The spread of coronavirus could lead to a reversal of globalization, providing ammunition for anti-immigrant populists, reports The New York Times. It would not be the first time the spread of an infectious disease is used to justify a xenophobic response, reports The Washington Post. In the 19th and 20th centuries, cholera and tuberculosis led to racism against Chinese and Jewish immigrants respectively.

Enforcement
New data shows widespread use, but questionable impact, of Arizona’s controversial law to increase cooperation between law enforcement and immigration officials, known as SB 1070, reports The Arizona Republic. The Phoenix police have called ICE thousands of times under the law, but only five percent of the cases were immigrants in the country illegally, which advocates say proves the law led to racial profiling.

Courts
The Supreme Court refused to allow the family of a Mexican teenager shot and killed by a Border Patrol agent from across the border to sue in a U.S. court. The case sets a precedent for future cases of foreign nationals seeking to sue in the U.S for civil rights violations.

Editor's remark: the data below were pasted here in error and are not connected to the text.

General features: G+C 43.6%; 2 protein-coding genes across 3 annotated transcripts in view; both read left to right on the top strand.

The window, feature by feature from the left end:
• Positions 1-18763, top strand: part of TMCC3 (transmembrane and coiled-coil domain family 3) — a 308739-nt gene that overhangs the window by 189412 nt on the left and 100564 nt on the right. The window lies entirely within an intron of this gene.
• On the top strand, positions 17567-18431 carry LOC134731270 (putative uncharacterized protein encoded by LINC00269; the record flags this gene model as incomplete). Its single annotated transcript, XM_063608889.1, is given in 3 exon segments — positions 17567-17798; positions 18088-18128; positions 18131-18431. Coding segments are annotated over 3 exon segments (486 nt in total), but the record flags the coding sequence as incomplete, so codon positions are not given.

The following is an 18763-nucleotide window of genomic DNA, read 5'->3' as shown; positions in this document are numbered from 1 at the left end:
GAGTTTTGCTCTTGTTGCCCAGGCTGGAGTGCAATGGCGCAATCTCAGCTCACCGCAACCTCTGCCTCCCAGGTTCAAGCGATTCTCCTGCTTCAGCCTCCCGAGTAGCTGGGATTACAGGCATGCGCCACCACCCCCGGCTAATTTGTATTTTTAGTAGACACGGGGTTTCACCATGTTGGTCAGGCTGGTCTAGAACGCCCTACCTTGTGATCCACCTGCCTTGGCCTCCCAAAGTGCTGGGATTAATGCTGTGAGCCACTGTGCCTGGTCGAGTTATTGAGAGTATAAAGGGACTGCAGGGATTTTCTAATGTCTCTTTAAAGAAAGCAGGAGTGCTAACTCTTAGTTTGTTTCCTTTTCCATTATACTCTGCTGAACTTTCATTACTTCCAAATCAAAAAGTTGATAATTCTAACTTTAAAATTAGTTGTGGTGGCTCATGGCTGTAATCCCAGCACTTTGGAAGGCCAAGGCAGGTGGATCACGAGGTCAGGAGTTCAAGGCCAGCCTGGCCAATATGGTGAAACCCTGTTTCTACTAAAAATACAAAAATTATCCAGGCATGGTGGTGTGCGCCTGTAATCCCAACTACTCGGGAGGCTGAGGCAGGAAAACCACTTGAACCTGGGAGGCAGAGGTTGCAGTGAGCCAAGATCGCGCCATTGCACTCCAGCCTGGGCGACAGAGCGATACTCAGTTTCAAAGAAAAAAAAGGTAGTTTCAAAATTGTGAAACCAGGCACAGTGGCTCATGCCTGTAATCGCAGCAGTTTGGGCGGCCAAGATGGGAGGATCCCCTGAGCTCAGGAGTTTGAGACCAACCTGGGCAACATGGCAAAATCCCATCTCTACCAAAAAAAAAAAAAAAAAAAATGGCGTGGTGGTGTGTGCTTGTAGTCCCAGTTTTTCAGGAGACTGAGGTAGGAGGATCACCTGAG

Border Patrol
An FBI investigation into $500,000 of embezzled funds from the Border Patrol Union is raising questions about corruption within the agency, reports ProPublica. Rumors of the siphoned funds began in 2018, but the organization did not announce the amount until November 2019. Neither the FBI nor the Department of Labor would comment on the case.

Detention
A 34-year-old Mexican man in detention in Ohio died of what appears to be self-inflicted strangulation in February, becoming the seventh ICE in-custody death in FY 2020, reports BuzzFeed News. The case is still under investigation.

Border Patrol announced it will open a new 1,040-person holding center in Texas this month, reports AP. They say the new facility will allow the agency to better address migrants’ needs and prevent makeshift facilities from popping up, such as one in a parking lot in El Paso last spring.

ICE will soon allow guards to use pepper spray at the privately run Miami Krome Service Processing Center, which holds immigrants without a criminal record and has already received complaints of abuse, reports Quartz. The use of pepper spray at other ICE detention centers has drawn criticism for abuse of force.

Deportations